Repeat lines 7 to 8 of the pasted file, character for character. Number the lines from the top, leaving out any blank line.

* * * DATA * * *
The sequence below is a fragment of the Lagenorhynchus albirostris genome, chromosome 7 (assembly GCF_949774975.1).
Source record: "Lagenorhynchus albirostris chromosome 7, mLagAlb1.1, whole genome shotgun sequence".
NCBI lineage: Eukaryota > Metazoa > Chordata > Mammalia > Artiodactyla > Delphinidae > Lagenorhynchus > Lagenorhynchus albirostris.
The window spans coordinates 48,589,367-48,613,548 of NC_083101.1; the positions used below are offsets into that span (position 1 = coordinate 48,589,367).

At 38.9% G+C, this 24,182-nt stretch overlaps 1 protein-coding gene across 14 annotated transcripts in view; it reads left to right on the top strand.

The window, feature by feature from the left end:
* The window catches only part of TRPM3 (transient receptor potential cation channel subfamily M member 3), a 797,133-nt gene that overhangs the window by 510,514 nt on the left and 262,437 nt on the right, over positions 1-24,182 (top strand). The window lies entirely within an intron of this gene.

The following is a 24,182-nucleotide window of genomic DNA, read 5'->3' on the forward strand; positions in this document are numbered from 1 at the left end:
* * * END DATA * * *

* The window catches only part of TRPM3 (transient receptor potential cation channel subfamily M member 3), a 797,133-nt gene that overhangs the window by 510,514 nt on the left and 262,437 nt on the right, over positions 1-24,182 (top strand). The window lies entirely within an intron of this gene.

The following is a 24,182-nucleotide window of genomic DNA, read 5'->3' on the forward strand; positions in this document are numbered from 1 at the left end: